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Exhibit:—New Five-ton Chassis; One Tip Wagon; Two Vans; and One Omnibus.
This well-known company is showing its latest five-ton lorry chassis, which embodies many absolutely new and distinctive features, and some of these are illustrated by sketches on this page. The first chassis of this design was shown at the Berlin Exhibition, in December last, and was briefly referred to in 44 THE COMMERCIAL MOTOR " of the 26th December, 1907. The engine is mounted on the frame bya novel system of three-point suspension : the forward end is mounted on one bearing of large diameter, whilst the after end is supported on double-acting trunnions, which relieve the crank case of all strains which might be set up by the whipping of the frame. Another departure from the usual practice of this company is the building-out, from the -top of the gear box, of a casing in which all the change-speed striking gear is contained, and on which the change
speed lever is pivoted. This form of construction obviates the necessity for any additional brackets on the side members of the frame.
The perch frame has also received a considerable amount of attention, and this is now of triangular formation, and its forward end is anchored to a massive universal joint, which permits of the axle's moving in any direction without transmitting twisting strains to the perch frame. The back axle and the differential shaft pass through the vertical webs of the perch frame member, and these, of course, rigidly maintain
the correct meshing distance of the internally-toothed final drive, which form of transmission has always been a feature of the Manes-Daimler vehicles. The bevel gear has been stiffened up considerably, and the whole vehicle nout presents a most workmanlike appearance ; it is well calculated to sustain continued and severe usage as a commercial vehicle. The spring suspension has been the subject of much thought, and the rear ends of the forward springs are not now held by inextensible links, but each of the links, or shackles, to which these ends of the springs are secured is now carried by a springloaded plunger (as illustrated), the addition of which greatly increases the flexibility of the springing, and, by rea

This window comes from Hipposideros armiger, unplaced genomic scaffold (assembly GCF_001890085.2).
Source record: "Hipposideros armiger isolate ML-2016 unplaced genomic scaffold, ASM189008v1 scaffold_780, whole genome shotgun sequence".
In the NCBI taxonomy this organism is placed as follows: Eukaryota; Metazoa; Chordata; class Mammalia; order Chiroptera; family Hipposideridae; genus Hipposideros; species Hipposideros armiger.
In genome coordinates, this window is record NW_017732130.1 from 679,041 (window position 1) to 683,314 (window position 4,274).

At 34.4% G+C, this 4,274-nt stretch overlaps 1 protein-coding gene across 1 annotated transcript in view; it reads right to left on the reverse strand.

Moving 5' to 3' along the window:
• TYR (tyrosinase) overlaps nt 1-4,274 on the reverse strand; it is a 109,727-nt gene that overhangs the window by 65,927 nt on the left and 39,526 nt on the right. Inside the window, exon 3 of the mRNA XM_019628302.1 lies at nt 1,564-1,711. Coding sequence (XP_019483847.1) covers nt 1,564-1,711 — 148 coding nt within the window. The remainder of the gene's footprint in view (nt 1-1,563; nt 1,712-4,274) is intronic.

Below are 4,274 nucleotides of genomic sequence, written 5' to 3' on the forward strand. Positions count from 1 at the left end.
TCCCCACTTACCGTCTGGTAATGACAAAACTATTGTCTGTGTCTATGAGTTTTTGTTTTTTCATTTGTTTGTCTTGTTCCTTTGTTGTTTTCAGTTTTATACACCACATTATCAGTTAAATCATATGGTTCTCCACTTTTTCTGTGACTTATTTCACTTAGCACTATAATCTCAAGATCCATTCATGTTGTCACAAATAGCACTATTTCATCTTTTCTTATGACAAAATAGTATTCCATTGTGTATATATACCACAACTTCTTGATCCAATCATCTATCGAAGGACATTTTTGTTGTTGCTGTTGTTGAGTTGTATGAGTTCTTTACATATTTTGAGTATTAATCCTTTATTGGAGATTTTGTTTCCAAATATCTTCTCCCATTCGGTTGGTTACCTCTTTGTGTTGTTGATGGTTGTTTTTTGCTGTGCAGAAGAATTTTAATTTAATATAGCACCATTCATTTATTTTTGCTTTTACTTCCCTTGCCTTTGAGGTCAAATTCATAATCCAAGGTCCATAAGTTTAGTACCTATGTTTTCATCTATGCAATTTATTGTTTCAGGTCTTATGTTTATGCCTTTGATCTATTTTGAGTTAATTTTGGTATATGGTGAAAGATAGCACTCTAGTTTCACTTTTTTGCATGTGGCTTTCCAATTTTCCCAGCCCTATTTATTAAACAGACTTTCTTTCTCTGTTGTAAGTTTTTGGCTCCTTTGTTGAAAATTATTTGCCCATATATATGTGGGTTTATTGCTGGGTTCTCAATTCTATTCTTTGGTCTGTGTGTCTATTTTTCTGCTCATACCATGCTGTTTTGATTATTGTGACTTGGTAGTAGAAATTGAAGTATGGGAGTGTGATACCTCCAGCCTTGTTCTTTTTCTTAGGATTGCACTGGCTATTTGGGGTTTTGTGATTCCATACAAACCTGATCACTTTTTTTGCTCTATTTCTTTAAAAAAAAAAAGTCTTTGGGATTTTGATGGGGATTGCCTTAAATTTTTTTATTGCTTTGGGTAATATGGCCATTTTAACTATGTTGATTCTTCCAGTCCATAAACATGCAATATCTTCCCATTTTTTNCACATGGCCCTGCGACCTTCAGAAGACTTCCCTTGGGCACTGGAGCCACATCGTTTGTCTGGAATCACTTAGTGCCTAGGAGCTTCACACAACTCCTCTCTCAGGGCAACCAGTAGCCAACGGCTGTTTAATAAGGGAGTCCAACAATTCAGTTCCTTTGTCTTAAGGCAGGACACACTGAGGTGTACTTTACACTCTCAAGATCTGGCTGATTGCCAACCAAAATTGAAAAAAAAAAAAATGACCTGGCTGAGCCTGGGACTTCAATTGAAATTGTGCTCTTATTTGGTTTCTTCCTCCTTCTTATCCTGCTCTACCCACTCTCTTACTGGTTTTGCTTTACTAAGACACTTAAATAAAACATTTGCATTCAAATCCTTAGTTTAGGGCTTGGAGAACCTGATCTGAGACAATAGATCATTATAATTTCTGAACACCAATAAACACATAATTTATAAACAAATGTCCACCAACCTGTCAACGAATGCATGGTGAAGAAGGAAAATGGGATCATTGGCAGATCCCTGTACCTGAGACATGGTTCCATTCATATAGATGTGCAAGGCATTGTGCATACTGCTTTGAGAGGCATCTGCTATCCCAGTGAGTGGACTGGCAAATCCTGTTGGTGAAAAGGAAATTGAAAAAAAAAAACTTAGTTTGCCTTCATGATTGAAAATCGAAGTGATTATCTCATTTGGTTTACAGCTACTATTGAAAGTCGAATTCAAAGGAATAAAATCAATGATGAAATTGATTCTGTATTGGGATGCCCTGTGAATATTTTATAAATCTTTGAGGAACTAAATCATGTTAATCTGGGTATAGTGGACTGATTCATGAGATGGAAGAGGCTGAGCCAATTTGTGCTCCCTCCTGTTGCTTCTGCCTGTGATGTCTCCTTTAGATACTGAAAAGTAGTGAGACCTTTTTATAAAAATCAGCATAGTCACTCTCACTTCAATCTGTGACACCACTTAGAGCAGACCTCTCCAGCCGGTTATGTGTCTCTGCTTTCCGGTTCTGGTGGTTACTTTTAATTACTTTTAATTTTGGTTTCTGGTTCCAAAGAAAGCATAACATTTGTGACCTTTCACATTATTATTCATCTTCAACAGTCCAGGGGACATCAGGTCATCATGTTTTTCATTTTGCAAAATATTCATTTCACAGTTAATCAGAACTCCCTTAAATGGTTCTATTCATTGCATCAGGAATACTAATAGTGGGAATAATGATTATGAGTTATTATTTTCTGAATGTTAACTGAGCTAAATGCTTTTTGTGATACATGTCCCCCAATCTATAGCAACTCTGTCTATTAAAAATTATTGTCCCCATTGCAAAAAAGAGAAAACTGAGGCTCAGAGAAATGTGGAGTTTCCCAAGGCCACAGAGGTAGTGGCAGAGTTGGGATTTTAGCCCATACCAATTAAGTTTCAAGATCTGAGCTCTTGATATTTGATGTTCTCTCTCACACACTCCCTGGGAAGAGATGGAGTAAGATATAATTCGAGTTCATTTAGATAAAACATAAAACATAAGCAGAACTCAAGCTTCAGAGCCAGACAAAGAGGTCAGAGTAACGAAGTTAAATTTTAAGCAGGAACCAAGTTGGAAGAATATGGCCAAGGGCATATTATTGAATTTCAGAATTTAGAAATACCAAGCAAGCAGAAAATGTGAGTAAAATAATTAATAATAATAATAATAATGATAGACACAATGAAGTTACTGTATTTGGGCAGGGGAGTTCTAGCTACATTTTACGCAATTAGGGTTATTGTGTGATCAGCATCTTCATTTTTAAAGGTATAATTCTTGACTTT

son of the fact that the periods of oscillation of the helical springs and the plate springs differ widely, the riding of the vehicle should be very easy. The steering gear on this chassis is of very stout construction, and one of our detail sketches shows the form of universal joint which has been adopted.
The pressed steel frame is of deeper section than in previous Milnes-Daimler models, but the shape of this is such as to give it an extremely light appearance. The dashboard is of in-curved, pressed-steel plate, and of a shape which adds greatly to the smart appearance of the chassis.
In addition to the five-ton chassis, this company is also showing a motorbus which has been built to the order of the Great Western Railway Company. The top deck is entirely reserved for the conveyance of passengers' luggage, and the vehicle is a most suitable one for cross-country work in connection with the main-line stations; the chassis of this vehicle is the company's standard three-ton type. Another exhibit is a box van, and one of the company's one-ton chassis, with
which we reproduce, shows an ingenious and labour-saving device, as fitted to another of the exhibits of this company. This is the three-ton tipping wagon which ran through the R.A.C. trials in September-October last. The tipping gear is driven by the engine. The top shaft of the gear box is extended, for a length of about three feet, behind the gear box, and terminates in one member of a cone type of friction clutch. This shaft rotates whenever the engine is running, and the friction cone clutch is engaged by means of a lever situated at the side of the chassis ; the bevel gear transmits the drive to two compound-threaded tipping screws, which give a quick and positive tipping action.
James Nelson and Sons, Limited, of 57, Charterhouse Street, E.G., and whose branches in the country are very numerous, has been using five-ton Milnes-Dairnler petrol-propelled vans for some years, and has written to the managing director of the company, under date the t7th of March, as follows : " As the first -users of your motors far trade purposes, we are very pleased to report that the motorvans supplied by your company have given us every satisfaction, and, after five years, we find that the gears in the five-ton chassis are now practically as good as when first supplied, and, fat our business, where speedy delivery ii essential in the case of a large area your cars have proved a great success.'